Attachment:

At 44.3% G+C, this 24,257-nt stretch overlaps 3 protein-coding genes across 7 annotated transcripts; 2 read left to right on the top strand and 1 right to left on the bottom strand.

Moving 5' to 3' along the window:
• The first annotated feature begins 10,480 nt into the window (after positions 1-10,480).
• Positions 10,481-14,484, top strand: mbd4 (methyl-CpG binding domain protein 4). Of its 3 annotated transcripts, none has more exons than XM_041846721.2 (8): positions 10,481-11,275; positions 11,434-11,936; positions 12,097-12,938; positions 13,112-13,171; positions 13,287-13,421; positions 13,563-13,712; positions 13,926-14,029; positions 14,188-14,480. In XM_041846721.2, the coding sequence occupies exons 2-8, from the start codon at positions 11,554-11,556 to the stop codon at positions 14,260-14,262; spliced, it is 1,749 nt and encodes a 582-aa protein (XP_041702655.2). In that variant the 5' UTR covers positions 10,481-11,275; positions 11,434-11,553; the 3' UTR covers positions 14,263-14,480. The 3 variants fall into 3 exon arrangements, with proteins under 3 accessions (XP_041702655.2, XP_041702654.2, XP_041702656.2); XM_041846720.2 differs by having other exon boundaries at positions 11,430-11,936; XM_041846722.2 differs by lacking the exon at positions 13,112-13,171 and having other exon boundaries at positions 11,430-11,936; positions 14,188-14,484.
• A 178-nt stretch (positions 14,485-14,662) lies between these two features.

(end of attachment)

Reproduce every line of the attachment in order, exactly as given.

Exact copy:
At 44.3% G+C, this 24,257-nt stretch overlaps 3 protein-coding genes across 7 annotated transcripts; 2 read left to right on the top strand and 1 right to left on the bottom strand.

Moving 5' to 3' along the window:
• The first annotated feature begins 10,480 nt into the window (after positions 1-10,480).
• Positions 10,481-14,484, top strand: mbd4 (methyl-CpG binding domain protein 4). Of its 3 annotated transcripts, none has more exons than XM_041846721.2 (8): positions 10,481-11,275; positions 11,434-11,936; positions 12,097-12,938; positions 13,112-13,171; positions 13,287-13,421; positions 13,563-13,712; positions 13,926-14,029; positions 14,188-14,480. In XM_041846721.2, the coding sequence occupies exons 2-8, from the start codon at positions 11,554-11,556 to the stop codon at positions 14,260-14,262; spliced, it is 1,749 nt and encodes a 582-aa protein (XP_041702655.2). In that variant the 5' UTR covers positions 10,481-11,275; positions 11,434-11,553; the 3' UTR covers positions 14,263-14,480. The 3 variants fall into 3 exon arrangements, with proteins under 3 accessions (XP_041702655.2, XP_041702654.2, XP_041702656.2); XM_041846720.2 differs by having other exon boundaries at positions 11,430-11,936; XM_041846722.2 differs by lacking the exon at positions 13,112-13,171 and having other exon boundaries at positions 11,430-11,936; positions 14,188-14,484.
• A 178-nt stretch (positions 14,485-14,662) lies between these two features.